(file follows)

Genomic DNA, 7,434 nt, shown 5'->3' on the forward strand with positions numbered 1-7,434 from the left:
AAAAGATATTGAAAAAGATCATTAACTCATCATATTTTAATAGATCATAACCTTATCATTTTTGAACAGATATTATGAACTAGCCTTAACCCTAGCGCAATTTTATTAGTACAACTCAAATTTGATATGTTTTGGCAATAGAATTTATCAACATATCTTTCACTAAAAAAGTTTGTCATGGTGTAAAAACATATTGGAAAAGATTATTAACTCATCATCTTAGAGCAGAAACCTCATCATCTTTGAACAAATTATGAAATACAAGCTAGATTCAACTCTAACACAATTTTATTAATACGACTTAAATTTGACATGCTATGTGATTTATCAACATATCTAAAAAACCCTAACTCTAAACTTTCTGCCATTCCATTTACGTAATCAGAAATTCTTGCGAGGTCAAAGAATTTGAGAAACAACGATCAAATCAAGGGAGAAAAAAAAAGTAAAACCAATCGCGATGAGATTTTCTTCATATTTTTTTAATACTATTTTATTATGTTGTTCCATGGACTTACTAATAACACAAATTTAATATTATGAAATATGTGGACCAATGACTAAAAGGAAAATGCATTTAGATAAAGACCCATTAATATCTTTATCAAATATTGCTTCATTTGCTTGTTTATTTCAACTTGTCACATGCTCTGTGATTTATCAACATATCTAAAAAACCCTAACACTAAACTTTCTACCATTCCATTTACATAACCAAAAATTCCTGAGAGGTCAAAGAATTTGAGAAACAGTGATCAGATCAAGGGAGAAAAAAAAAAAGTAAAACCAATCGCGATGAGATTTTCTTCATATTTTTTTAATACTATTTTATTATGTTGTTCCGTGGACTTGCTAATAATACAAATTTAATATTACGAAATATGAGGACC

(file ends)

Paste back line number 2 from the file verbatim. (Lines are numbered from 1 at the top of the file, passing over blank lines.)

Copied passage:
AAAAGATATTGAAAAAGATCATTAACTCATCATATTTTAATAGATCATAACCTTATCATTTTTGAACAGATATTATGAACTAGCCTTAACCCTAGCGCAATTTTATTAGTACAACTCAAATTTGATATGTTTTGGCAATAGAATTTATCAACATATCTTTCACTAAAAAAGTTTGTCATGGTGTAAAAACATATTGGAAAAGATTATTAACTCATCATCTTAGAGCAGAAACCTCATCATCTTTGAACAAATTATGAAATACAAGCTAGATTCAACTCTAACACAATTTTATTAATACGACTTAAATTTGACATGCTATGTGATTTATCAACATATCTAAAAAACCCTAACTCTAAACTTTCTGCCATTCCATTTACGTAATCAGAAATTCTTGCGAGGTCAAAGAATTTGAGAAACAACGATCAAATCAAGGGAGAAAAAAAAAGTAAAACCAATCGCGATGAGATTTTCTTCATATTTTTTTAATACTATTTTATTATGTTGTTCCATGGACTTACTAATAACACAAATTTAATATTATGAAATATGTGGACCAATGACTAAAAGGAAAATGCATTTAGATAAAGACCCATTAATATCTTTATCAAATATTGCTTCATTTGCTTGTTTATTTCAACTTGTCACATGCTCTGTGATTTATCAACATATCTAAAAAACCCTAACACTAAACTTTCTACCATTCCATTTACATAACCAAAAATTCCTGAGAGGTCAAAGAATTTGAGAAACAGTGATCAGATCAAGGGAGAAAAAAAAAAAGTAAAACCAATCGCGATGAGATTTTCTTCATATTTTTTTAATACTATTTTATTATGTTGTTCCGTGGACTTGCTAATAATACAAATTTAATATTACGAAATATGAGGACC